Now let me apply all these considerations to the subdivisions of the Carinatæ, in which alone, let me remark in passing, have I ascribed a prepotent virtue to palatine characters. In the case of the Schizognathæ I must look upon your objections as a mere unconscious dissembling of affection; for is it not certified under your hand (p. 92)?—

"That the majority of the forms united by Prof. Huxley under the title Schizognathæ are in reality very dearly allied, will be denied by no ornithologist, I believe, who thinks for himself."

And again (p. 93)

"Now on all these points, except one, I had already arrived at opinions closely resembling those of Prof. Huxley, but quite independently of any considerations of the bones of the palate."

Could I ask for better evidence, that the schizognathous skull marks a great natural division of birds as well as, for example, the doubly crescentic molar pattern marks a Ruminant?

In the face of the pleasure that such valuable confirmation of the essential validity of my views gives me, I will not complain of the paragraph which follows—-though I do think that any one who discovered that certain molar teeth are characteristic of the whole of the Ruminantia, might reasonably feel a little hurt in his mind if you told him that you had arrived at the [360] conclusion that they were all one group by studying their horns and hoofs, and that the introduction of these troublesome "characters, drawn from the dental arrangement" might "rather have the effect of complicating and rendering obscure what was simple and clear enough without."

All I can say is, that if you will point out what character, other than the palatine, is common to the assemblage of birds in question, I shall welcome the discovery as the very reverse of a complication or obscuration of ornithic taxonomy.

Before leaving the Schizognathæ, however, I am bound to observe that I do not deserve the credit you are kind enough to give me in one matter (page 92, note). I have found, since my paper was written, that Lherminier, long ago, and more recently Mr. Parker, have strongly insisted on the relationship between the Gulls and the Plovers.

To sum up, I have endeavoured to show:—

1st. That the Schizognathæ form a very natural assemblage, a position which I understand you to admit.

2nd. That the schizognathous structure of the palate is common to, and diagnostic of, all the members of this very large assemblage, with the exception of a very few species belonging to the genera Crax and Dicholophus. This position also is not disputed on your part.

3rd. Nothing else approaching the nature of a common, still less of a diagnostic character for this great group has yet been discovered.

I assume that you will assent to this proposition also. And, in that case, I really do not see what foundation is left for the rejection of the group Schizognathæe as a primary subdivision or suborder of the Carinatæ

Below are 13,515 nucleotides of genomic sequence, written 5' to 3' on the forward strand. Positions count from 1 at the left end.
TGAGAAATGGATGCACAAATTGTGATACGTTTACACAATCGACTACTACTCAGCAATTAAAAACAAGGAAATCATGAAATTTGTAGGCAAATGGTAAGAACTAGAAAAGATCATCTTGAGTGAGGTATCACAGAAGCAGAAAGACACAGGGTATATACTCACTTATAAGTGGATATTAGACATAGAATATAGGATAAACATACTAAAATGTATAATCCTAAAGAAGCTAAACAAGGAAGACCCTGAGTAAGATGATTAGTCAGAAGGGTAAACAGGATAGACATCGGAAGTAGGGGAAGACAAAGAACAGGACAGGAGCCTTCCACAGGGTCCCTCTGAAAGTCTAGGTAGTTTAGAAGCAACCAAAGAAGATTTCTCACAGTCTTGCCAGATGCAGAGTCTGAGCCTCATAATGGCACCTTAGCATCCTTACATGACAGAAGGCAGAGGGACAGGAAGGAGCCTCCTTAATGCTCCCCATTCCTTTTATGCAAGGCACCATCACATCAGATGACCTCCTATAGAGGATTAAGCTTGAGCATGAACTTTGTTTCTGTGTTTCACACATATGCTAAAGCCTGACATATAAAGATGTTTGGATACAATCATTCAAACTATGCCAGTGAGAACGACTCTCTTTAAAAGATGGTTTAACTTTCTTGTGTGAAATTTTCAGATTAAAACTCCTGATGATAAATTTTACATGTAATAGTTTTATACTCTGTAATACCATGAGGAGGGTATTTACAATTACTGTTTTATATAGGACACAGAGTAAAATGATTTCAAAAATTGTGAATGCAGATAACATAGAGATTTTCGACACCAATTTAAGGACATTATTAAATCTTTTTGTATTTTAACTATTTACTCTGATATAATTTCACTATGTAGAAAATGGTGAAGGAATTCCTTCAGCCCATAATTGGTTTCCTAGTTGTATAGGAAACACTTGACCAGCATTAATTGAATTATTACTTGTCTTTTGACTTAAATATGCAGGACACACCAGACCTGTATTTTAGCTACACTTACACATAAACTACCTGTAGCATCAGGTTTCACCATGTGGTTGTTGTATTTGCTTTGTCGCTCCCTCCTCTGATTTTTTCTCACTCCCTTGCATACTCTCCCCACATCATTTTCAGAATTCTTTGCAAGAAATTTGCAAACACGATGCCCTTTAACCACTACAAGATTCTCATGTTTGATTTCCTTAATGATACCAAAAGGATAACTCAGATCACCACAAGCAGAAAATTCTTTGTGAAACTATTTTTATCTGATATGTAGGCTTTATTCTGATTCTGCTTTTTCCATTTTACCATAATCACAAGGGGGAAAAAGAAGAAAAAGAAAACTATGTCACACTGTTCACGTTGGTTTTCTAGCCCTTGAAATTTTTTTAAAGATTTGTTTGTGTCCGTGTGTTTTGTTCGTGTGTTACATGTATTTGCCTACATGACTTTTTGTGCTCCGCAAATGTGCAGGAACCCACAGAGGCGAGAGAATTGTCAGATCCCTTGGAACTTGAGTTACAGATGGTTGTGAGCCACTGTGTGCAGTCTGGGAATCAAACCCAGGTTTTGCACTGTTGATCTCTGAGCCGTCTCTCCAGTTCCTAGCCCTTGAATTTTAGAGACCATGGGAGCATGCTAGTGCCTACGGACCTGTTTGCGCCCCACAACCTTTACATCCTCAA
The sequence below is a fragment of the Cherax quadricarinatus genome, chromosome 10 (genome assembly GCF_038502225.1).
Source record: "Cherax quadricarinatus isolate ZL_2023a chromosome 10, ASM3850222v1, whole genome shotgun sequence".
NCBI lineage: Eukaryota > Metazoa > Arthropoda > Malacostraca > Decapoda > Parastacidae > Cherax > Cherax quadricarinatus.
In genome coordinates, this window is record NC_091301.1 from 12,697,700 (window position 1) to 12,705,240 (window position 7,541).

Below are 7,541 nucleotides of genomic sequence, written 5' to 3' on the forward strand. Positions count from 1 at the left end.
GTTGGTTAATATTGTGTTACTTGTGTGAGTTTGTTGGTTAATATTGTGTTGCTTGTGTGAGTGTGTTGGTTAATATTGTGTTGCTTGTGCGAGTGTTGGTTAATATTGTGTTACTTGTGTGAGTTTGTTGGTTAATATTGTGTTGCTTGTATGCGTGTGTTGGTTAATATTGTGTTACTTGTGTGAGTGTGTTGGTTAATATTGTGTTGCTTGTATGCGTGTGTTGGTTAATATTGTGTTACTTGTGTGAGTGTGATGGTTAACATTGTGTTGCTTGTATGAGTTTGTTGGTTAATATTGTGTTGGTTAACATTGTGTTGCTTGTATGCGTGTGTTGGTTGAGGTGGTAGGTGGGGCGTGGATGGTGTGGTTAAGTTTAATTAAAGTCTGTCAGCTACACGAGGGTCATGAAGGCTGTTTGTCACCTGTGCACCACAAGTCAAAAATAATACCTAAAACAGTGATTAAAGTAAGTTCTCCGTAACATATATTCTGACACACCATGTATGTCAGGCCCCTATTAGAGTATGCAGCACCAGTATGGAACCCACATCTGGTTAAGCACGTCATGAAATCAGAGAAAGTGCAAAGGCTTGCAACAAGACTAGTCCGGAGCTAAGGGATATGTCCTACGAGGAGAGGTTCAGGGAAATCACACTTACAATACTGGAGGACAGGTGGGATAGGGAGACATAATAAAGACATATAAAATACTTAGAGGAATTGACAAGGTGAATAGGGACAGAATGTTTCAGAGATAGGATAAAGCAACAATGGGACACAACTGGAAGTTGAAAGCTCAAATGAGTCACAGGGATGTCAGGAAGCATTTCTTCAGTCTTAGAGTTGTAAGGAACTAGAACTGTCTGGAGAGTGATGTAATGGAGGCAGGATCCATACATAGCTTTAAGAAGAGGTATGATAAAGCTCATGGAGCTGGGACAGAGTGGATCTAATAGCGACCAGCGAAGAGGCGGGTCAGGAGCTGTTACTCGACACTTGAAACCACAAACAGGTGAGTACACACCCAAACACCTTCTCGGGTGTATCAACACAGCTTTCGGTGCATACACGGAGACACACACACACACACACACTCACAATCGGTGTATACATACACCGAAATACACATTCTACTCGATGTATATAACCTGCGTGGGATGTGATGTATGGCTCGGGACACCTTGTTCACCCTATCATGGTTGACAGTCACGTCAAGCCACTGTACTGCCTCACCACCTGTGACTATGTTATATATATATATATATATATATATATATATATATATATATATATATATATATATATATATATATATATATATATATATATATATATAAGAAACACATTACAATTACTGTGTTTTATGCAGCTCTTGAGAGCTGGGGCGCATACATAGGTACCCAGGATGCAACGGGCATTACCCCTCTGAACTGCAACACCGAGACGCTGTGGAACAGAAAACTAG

I think as much could be said on similar grounds for the Dramæqnathæ, the Ægithognathæ, and the Desmognathæ, though it must undoubtedly be admitted that the four natural assemblages* of birds which compose the last-named suborder [361] are far less closely united together than those which make up the division of the Schizognathæ.

All classification by logical categories, such as that which I have attempted in birds, however, is more or less artificial, and must be regarded as simply a first and most important stage in the progress towards the ultimate goal, which is a genetic classification,—a classification, that is, which shall express the manner in which living beings have been evolved one from the other.

Classification by gradation, and the formation of natural series, is another stage in the same progress, and must by no means be confounded, as it often is, with the ultimate result—though, in all probability, it represents a true genetic classification more nearly than any other arrangement can do.

I believe that the broad outlines of such a gradational classification of Birds may be sketched out with tolerable accuracy, even though the details may have to be a good deal modified by subsequent research. Thus I take it to be demonstrated that the Tinamomorphæ are those carinate birds which approach nearest the Ratitæ; and I think it may be shown that the great majority of the Carinatæ fall into one or other of four series, which diverge directly, or indirectly, from the Tinamomorphæ as a common centre.

Thus Turnix leads from the Tinamomorphæ to the Charadriomorphæ; and from the latter, two series start—the one commencing with the Gulls and ending in the highly modified Penguins, the other commencing with the Bustards and Cranes, and ending in the highly modified Aetomorphæ. On the other hand Turnix leads to the Alectoromorphæ, which is also the starting-point of two series—the one commencing in Palamedea, including the Chenomorphæ, Amphimorphæ, Pelargomorphæ, and culminating in the highly specialized Dysporomorphæ; the other beginning in Syrrhaptes and passing on to the Peristeromorphæ.

These series would stand thus, the names of the most differentiated groups being in capitals:—[362].

I do not think that any one who will examine the facts will be disposed to doubt that this scheme nearly represents the affinities of the groups in question. The great difficulty is to determine the relations of the Coccygomorphæ, Psittacomorphæ, and Ægithognathæ to these; and I have ventured to indicate those relations only in the most doubtful and hypothetic fashion.

Ever yours very faithfully,



C. Blinderman & D. Joyce
Clark University